Maximizing the Social Dynamics, Work Processes, and Target Outcomes of Learning Groups Online: A Pre-“Research Design” Exploration

Maximizing the Social Dynamics, Work Processes, and Target Outcomes of Learning Groups Online: A Pre-“Research Design” Exploration

Copyright: © 2020 |Pages: 25
DOI: 10.4018/978-1-7998-4516-4.ch005
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In formal learning in higher education, online learning groups are used to help learners attain various learning objectives in a learning domain and outside that domain. Social learning is set up to benefit the following: enhanced distributed collaboration, intercommunications, co-exploration, co-inquiry, co-design, diverse thinking, critical thinking, and other capabilities. Through a review of the literature and analysis of years of learning management system (LMS) data, this work offers some early observations of potential variables for study (studied individually or in concert) to better understand how to maximize learning groups online (the social dynamics, work processes, and target outcomes), as part of a pre-“research design” exploration. Ultimately, different levers in the design and support of online learning groups are seen to affect their efficacy in various online learning contexts.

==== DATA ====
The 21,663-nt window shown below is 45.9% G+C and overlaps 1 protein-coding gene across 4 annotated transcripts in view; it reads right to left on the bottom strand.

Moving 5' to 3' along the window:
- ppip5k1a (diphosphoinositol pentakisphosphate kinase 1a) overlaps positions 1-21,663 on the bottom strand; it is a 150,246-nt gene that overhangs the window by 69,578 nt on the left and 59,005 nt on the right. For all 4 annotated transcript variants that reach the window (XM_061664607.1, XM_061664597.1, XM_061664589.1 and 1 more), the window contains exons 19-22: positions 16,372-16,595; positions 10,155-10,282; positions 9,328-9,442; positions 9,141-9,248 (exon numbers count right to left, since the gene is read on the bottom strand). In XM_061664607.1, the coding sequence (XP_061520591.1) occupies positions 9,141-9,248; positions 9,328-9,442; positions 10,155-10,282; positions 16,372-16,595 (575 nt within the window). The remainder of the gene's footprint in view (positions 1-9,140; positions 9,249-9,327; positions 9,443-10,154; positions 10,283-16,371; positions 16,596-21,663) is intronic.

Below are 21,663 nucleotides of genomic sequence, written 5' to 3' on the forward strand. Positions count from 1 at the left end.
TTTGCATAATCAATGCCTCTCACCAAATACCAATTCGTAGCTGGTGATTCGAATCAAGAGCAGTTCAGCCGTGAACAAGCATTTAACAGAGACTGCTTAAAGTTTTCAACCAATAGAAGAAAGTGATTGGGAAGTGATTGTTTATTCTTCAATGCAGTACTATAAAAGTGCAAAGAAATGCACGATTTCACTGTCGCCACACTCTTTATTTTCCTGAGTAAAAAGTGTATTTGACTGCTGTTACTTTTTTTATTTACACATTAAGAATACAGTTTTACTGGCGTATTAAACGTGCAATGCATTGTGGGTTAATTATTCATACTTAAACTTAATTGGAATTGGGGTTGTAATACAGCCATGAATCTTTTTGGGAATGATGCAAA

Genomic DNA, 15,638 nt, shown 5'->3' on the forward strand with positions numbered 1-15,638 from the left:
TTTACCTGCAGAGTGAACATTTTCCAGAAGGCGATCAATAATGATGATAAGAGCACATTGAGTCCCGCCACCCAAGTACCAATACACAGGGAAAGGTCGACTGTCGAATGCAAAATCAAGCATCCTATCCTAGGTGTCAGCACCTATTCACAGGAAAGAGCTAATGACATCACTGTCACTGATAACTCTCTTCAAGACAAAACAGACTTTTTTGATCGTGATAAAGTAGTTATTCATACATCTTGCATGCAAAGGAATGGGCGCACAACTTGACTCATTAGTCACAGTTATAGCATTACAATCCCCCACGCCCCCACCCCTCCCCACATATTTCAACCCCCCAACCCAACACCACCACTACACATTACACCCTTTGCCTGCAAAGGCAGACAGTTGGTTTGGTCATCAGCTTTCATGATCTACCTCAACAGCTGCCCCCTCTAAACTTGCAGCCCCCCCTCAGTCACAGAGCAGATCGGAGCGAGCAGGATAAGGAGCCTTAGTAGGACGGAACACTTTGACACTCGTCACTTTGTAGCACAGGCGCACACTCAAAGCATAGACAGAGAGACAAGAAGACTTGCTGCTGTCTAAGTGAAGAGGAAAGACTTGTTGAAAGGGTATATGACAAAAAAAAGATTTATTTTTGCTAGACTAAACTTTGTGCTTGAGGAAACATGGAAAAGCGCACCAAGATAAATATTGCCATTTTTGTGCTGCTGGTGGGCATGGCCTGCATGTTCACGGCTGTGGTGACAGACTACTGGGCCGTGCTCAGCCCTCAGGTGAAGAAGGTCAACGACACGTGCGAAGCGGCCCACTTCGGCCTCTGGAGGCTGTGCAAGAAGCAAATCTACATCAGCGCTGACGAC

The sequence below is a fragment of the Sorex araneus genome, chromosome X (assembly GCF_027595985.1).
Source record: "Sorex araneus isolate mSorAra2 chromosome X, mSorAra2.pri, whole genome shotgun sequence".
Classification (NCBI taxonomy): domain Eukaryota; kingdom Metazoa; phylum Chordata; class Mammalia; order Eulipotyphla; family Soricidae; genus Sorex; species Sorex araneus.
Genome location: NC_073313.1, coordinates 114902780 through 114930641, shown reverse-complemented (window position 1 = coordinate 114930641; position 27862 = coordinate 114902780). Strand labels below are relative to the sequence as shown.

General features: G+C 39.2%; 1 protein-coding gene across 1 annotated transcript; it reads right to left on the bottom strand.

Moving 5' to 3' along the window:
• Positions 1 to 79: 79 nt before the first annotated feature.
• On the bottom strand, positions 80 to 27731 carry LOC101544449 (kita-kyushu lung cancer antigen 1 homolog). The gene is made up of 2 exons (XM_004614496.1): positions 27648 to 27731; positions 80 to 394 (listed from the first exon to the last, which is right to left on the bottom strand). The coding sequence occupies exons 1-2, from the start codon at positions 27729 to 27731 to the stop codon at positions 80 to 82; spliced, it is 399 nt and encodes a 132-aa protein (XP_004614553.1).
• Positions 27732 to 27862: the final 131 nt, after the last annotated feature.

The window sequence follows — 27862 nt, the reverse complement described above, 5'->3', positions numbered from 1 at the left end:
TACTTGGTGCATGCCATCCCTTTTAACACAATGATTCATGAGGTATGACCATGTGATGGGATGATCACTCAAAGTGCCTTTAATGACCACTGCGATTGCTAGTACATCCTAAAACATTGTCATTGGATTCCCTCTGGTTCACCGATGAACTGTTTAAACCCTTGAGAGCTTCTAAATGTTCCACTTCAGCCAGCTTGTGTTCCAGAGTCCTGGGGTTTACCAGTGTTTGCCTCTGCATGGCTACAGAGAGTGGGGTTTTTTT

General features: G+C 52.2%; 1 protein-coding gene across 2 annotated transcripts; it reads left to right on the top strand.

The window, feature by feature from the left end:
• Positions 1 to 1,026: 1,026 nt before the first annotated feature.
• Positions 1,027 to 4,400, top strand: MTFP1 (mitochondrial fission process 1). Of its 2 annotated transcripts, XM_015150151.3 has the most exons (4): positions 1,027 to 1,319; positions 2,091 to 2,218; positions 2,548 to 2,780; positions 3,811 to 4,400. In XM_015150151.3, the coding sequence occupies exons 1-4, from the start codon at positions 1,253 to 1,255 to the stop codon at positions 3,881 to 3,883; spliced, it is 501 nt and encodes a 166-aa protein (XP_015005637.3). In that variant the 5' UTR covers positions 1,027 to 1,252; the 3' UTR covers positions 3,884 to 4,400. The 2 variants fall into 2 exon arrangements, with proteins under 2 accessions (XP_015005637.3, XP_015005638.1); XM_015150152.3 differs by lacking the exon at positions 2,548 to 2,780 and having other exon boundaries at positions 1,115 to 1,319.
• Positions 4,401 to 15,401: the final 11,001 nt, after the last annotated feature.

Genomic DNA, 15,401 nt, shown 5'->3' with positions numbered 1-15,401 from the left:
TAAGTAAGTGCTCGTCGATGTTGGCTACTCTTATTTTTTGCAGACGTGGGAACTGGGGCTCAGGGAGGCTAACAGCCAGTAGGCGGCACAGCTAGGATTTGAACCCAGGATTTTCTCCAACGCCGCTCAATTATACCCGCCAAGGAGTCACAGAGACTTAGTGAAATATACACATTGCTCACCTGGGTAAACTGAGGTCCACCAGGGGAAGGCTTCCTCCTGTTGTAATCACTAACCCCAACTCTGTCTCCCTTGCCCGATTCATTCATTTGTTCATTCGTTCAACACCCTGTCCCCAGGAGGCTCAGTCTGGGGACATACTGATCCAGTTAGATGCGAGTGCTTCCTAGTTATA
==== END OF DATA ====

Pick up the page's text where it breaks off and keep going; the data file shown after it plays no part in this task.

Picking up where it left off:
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When designing an online course, in order to ensure that the learning is “high-tech high-touch,” online learning involving human contact, many faculty design ways for themselves and learners to communicate social presence. There may be auto-biographical descriptions. There may be fun early-in-the-term discussion assignments, such as two lies and a truth about themselves, and then follow-on interactions among the learners. There may be opportunities for learners to offer some intriguing details about themselves. Some of the assignments may bring in the personal.

Another high-touch angle is to enable learners to engage with each other, such as through online discussions, web conferences, virtualized events (like speakers), and digital field trips. Another approach is to have learners interact with each other in group work, which may involve co-learning, co-research, co-presentations, co-design, and other learning activities. In many cases, the learner groups may share some of the products of their shared work, such as in the form of a presentation, a slideshow, a short essay, or some combination of learning artifacts. Some form of group learning exists in most current educational programs, including “project groups or on-line discussion groups” (Beckmann, Wood, Minbashian, & Tabernero, 2012, p. 624). However, there has been resistance to group work in classrooms (Isaac, Mar. 2012), based on the sense that such work may be effortful.